Looking at the numbers, I’m amazed this site doesn’t have a bigger following. But I’m sure that will change soon enough.
By the way, the webmaster also recently suffered a broken arm, so I’m sure any good vibes sent their way will be much appreciated.
This website features a gallery of art curated by a ‘Joaqin Mourdelles de Bonraque,’ with three galleries by three artists by the names of M. Dalita, P. Rete, and L. Vaiso.
Of course, this could all be the doodles of one person using aliases (or several people using aliases). I’m not sure, but that’s kind of the magic of these places. In any case, expect lots of colorful pencil drawings.
By the way, do artists have pen names? Maybe paintbrush names?
Interestingly the site is available in Swedish, English, and French. It also links to another website called Moonpaw (which is in Swedish) that features art by an artist known as Lovisa.
Some sites on Neocities are works of art in their own right. And that is certainly the case with Ongezell, the website of a developer, graphic designer, and 2d & 3d artist.
There’s a lot going on here, even on the homepage (which put enough pressure on my laptop’s CPU to immediately kick the fan on, so do be aware of that) alone. But while it’s not the easiest to navigate, you’ll likely love getting lost amongst all the various projects.
You’ll also find some blog posts, links to elsewhere, and some project lain stuff in there (which I’ve come to understand is quite clearly everyone’s favorite anime on the small web)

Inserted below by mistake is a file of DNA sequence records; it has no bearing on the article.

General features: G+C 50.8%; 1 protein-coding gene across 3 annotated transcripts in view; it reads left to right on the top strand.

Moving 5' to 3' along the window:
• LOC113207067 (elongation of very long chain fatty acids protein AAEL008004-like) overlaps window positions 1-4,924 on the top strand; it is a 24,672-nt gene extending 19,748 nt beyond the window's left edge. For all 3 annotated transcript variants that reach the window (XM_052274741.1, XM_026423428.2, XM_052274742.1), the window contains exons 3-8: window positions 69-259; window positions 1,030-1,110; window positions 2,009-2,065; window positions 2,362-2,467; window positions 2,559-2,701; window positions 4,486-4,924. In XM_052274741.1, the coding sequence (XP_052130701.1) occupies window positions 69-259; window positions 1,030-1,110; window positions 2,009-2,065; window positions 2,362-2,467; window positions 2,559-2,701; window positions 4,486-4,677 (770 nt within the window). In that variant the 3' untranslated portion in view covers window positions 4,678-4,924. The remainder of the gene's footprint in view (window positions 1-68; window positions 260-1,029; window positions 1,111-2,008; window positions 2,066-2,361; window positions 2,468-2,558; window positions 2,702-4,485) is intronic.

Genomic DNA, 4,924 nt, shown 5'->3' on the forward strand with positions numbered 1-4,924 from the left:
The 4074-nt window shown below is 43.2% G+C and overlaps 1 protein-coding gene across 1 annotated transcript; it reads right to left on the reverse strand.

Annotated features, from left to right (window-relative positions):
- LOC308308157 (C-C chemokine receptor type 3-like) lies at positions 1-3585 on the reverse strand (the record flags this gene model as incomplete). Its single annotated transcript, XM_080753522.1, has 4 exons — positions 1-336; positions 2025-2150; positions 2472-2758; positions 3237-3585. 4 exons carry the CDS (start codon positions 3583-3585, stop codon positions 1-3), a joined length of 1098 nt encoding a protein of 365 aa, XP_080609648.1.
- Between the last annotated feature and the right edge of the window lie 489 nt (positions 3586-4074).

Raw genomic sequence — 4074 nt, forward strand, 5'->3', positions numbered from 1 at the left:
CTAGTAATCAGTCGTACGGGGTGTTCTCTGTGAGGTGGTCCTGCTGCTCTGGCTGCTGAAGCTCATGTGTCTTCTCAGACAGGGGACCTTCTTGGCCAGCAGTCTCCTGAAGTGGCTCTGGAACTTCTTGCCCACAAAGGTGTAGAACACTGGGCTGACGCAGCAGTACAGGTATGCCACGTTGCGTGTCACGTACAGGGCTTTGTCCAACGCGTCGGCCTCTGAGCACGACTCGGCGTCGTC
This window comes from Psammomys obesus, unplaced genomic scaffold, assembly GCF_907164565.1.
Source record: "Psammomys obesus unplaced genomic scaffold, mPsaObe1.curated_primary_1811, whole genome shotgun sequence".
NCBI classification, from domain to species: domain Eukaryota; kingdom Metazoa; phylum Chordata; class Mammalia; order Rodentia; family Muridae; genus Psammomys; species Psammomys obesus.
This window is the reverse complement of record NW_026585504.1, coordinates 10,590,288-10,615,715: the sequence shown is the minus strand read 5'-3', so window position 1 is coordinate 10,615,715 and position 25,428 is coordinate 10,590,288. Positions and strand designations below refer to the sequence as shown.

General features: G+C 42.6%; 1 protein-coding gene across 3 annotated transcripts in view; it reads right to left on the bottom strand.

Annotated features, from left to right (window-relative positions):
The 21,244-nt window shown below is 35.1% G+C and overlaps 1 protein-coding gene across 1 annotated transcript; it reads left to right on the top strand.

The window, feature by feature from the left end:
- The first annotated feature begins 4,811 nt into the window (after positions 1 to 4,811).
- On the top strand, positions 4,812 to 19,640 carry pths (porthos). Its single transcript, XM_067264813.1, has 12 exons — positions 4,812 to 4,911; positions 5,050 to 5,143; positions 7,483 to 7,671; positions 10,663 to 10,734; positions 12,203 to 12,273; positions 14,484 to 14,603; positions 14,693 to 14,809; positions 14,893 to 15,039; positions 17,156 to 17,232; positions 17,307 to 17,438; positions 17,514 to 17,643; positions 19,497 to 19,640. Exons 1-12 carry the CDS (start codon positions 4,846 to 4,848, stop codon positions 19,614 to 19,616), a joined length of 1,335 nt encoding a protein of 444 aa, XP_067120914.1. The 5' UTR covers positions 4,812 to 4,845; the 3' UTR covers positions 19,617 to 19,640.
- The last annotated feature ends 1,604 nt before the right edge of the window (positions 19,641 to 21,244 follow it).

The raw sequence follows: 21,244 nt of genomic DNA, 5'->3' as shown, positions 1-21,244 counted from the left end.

Throw me a line if you know of some other art that should get featured here.
In short, I find it to be one of the few “creepy online story” channels with a knack for finding truly disturbing tales without resorting to dodgy pseudo-scientific analysis and 4Chan creepypastas. The stories are great, the editing is quality, and the narrator hits the sweet spot regarding tone.
However, after watching Atrocity Guides’ most recent upload, ‘The Enlightenment Fraud of Zen Master Rama,’ I felt like I had to give this channel another shout-out because this video was fantastic.
While the story itself was no more or less interesting than her previous videos, the level of production and editing has increased tenfold over just the last few uploads alone. We’ve got original scores, high-profile interviews, and a near-perfect unfolding of the narrative. Also, everything is woven together in a professional documentarian manner.
A “leveling up” of production is perhaps to be expected of any YouTuber that garners a decent enough following. But to me, it now feels like the channel has ascended from “good for lone YouTuber” content to a level closer to television-ready documentary (although, arguably, we’ve long since passed that distinction being relevant).
In any case, I highly recommend giving it a watch.
If you are following through RSS or email, you may have noticed I didn’t send out a link blog last week. That’s because I decided to spend some time making what I felt were some much-needed changes to the site.
If you’ve been visiting here for a while, you’ve probably noticed that it has changed quite a few times throughout its brief history. But while I’ve got some additional things I wish to add in the coming weeks, I think I’ve finally reached a point where I’m happy with the overall design of the place.
The site now just about hits the sweet spot for me between my minimalist and retro aesthetics. Or at least, I’m happy with what I’ve achieved considering my somewhat dire web design skills.
That said, I’ll almost certainly always be fixing up the place.
Speaking of missed editions, a surge in freelance work and my traveling means I’ll probably leave a fortnight till writing one of these again.
Until then, if you are desperate for some reading, you might enjoy this essay I recently retroactively uploaded to the site: